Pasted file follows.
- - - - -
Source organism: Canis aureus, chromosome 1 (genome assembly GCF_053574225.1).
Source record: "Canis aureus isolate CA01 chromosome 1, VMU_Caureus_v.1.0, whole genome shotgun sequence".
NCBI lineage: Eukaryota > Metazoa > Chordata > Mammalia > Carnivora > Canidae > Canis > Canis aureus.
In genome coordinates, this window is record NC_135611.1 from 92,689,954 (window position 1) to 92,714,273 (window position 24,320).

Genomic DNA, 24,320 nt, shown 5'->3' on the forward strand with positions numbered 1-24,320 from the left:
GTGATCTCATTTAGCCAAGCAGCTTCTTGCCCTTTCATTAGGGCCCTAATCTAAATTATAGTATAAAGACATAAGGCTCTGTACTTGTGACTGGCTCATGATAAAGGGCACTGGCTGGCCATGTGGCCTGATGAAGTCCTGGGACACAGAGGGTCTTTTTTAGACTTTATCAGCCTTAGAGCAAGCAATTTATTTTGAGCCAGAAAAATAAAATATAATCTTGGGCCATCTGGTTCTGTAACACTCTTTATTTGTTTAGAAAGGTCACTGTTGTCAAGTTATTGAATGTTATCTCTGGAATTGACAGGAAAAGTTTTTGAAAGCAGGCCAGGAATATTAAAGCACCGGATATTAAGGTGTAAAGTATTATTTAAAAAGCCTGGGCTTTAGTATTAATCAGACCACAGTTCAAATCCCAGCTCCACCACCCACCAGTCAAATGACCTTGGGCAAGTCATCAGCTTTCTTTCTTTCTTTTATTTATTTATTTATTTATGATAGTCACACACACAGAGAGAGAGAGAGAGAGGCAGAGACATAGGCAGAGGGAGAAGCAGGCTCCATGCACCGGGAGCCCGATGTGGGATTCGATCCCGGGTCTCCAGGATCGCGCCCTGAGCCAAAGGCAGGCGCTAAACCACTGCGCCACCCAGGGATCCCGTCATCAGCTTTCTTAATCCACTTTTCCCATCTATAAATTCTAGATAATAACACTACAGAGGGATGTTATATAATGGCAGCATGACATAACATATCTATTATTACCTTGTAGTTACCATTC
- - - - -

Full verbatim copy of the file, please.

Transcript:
Source organism: Canis aureus, chromosome 1 (genome assembly GCF_053574225.1).
Source record: "Canis aureus isolate CA01 chromosome 1, VMU_Caureus_v.1.0, whole genome shotgun sequence".
NCBI lineage: Eukaryota > Metazoa > Chordata > Mammalia > Carnivora > Canidae > Canis > Canis aureus.
In genome coordinates, this window is record NC_135611.1 from 92,689,954 (window position 1) to 92,714,273 (window position 24,320).

Genomic DNA, 24,320 nt, shown 5'->3' on the forward strand with positions numbered 1-24,320 from the left:
GTGATCTCATTTAGCCAAGCAGCTTCTTGCCCTTTCATTAGGGCCCTAATCTAAATTATAGTATAAAGACATAAGGCTCTGTACTTGTGACTGGCTCATGATAAAGGGCACTGGCTGGCCATGTGGCCTGATGAAGTCCTGGGACACAGAGGGTCTTTTTTAGACTTTATCAGCCTTAGAGCAAGCAATTTATTTTGAGCCAGAAAAATAAAATATAATCTTGGGCCATCTGGTTCTGTAACACTCTTTATTTGTTTAGAAAGGTCACTGTTGTCAAGTTATTGAATGTTATCTCTGGAATTGACAGGAAAAGTTTTTGAAAGCAGGCCAGGAATATTAAAGCACCGGATATTAAGGTGTAAAGTATTATTTAAAAAGCCTGGGCTTTAGTATTAATCAGACCACAGTTCAAATCCCAGCTCCACCACCCACCAGTCAAATGACCTTGGGCAAGTCATCAGCTTTCTTTCTTTCTTTTATTTATTTATTTATTTATGATAGTCACACACACAGAGAGAGAGAGAGAGAGGCAGAGACATAGGCAGAGGGAGAAGCAGGCTCCATGCACCGGGAGCCCGATGTGGGATTCGATCCCGGGTCTCCAGGATCGCGCCCTGAGCCAAAGGCAGGCGCTAAACCACTGCGCCACCCAGGGATCCCGTCATCAGCTTTCTTAATCCACTTTTCCCATCTATAAATTCTAGATAATAACACTACAGAGGGATGTTATATAATGGCAGCATGACATAACATATCTATTATTACCTTGTAGTTACCATTC